If you’re running the 64-bit version of Vista like I am, there’s one last thing to do in IIS Manager. Since the PHP ISAPI extension is a 32-bit app, you’ll need to set your app pool to run in 32-bit mode. I’ve already written one blog post on this (to get MySQL working with ASP.NET), and the instructions are the same. Basically open up the app pool’s advanced settings dialog and flip it to 32-bit mode:

IIS 32-bit app pool

If you forget this you’re likely to get errors that look like “Calling LoadLibraryEx on ISAPI filter "C:\Program Files (x86)\PHP\php5isapi.dll” failed".

If you load up your PHP files you’ll probably get something like “failed opening required” blah blah. This is because the PHPRC environment variable isn’t set correctly by the PHP installer. We’ll have to do it ourselves. Go to the Control Panel and search for “env”:

Environment variable link

Now add a System environment variable like this (point it at the directory PHP is installed):

PHPRC env variable

At this point you must reboot your computer to get the environment variable to take effect. Annoying but true. At this point PHP should work, more or less.

I still have some problems with PHP the way I’ve described configuring it. The most obvious is that the IIS worker crashes every once in a while:

IIS worker crash because of PHP

I suspect reconfiguring PHP to be run as a CGI handler instead of an ISAPI module would help here, but it hasn’t been annoying enough to make me go change it. Another avenue to investigate is the new FastCGI support that’s available for IIS7.

The other problem I’ve had is that I have a handful of image files in one of my sites that are managed by Subversion and get locked and unlocked pretty frequently. After I’ve committed an image, it loses its permissions and can’t be served from IIS anymore, and I need to go reset the permissions. That’s pretty annoying, and I’m not sure if it’s a bug in Subversion or in one of my SVN clients (TortoiseSVN and Subclipse).

At least this setup works enough to try things out quickly. I hope it helps anyone else who’s struggling with one of these setups.

Update: You might want to try out the new Microsoft Web Platform Installer which purports to set up PHP along with anything else you might need.

MSN Messenger needs to be able to sign in from multiple locations at once


Like most Americans, I’ve been using the AOL Instant Messenger IM network for the last 10 years or so. As I’ve made more friends who prefer other networks, I expanded to multi-platform IM clients that let me sign into all the major IM networks at once. I’ve used Trillian, Adium, Meebo, and Pidgin over the years, and I have active screen names on AIM, MSN, Yahoo, GTalk, and various Jabber services. So when it was announced that the Xbox 360 would include an MSN Messenger client with the Spring update, I was excited. I’m already signed in to MSN all the time, so I thought this would just be another great way to stay connected.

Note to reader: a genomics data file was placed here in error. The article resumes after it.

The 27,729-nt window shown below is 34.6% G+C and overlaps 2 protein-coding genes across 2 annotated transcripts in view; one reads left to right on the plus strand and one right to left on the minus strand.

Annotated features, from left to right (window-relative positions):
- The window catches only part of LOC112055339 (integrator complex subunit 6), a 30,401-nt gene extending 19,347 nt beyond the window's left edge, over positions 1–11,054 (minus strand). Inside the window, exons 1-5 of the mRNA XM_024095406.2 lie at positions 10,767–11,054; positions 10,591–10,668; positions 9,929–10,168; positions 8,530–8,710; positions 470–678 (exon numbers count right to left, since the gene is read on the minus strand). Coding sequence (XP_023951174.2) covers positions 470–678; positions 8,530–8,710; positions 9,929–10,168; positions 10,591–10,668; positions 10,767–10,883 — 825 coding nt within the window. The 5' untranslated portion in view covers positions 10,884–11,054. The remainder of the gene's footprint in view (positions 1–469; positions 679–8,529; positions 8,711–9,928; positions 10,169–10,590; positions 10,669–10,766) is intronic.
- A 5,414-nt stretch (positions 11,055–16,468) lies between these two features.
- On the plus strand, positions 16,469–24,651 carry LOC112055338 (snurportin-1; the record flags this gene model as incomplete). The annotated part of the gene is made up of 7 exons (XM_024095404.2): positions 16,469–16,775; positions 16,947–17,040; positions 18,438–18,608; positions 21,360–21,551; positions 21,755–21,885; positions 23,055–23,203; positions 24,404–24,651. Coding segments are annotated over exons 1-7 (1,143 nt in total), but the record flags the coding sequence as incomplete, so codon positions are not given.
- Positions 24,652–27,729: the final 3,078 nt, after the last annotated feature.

Unfortunately, MSN has a pretty big problem. Whenever you sign in to your MSN account from one location, it signs off, all the other locations. If I’m running Pidgin on my desktop and I open Meebo on my laptop, my desktop gets signed out. And when I start my Xbox, it automatically signs on and knocks everybody else off. The end result is that I’m almost never signed in to MSN, which pretty much defeats the purpose. My buddy list reflects this - my friends are online only when their Xboxes are on. It’s worth pointing out that Yahoo Messenger suffers from this problem too, but it doesn’t bother me as much since I don’t have many Yahoo friends.

MSN getting kicked off

With more and more devices getting IM capability, I can’t see how this restriction can continue. My desktop is always on and signed in to my IM client. My phone will have an always-on IM client. Another one on my Xbox. Another on my laptop. Another at work. And I’m switching between them all the time. And with more and more people using multi-protocol clients, they’re less likely to notice the one account that’s decided to sign itself off. It’s especially frustrating on the Xbox, since it means I can’t just use my laptop to send IMs to my friends while I play and still get notifications on my TV. IM has the potential to be awesome on the Xbox, but not as long as it’s stuck with a one-device-at-a-time protocol.

Xbox Live Gamercard Windows Sidebar Gadget


I guess I didn’t learn my lesson with the TopProcess Sidebar gadget, because today when I got home from work I was itching to make another. This time I figured I could stick to something much simpler. I had looked around for a Sidebar Gadget that would display an Xbox Live Gamercard, but none of the ones I wanted fit the bill. So I quickly whipped up my own.

This one is pretty standard. It lets you set which gamertag to use, and you can drop any number of them on your sidebar. When the gadget is docked, it scales down to fit into the sidebar, but when it’s undocked it displays at full size. Really, there’s not a lot to it. Once again, please check it out at my Sidebar gadgets page and go rate and review it at Windows Live Gallery.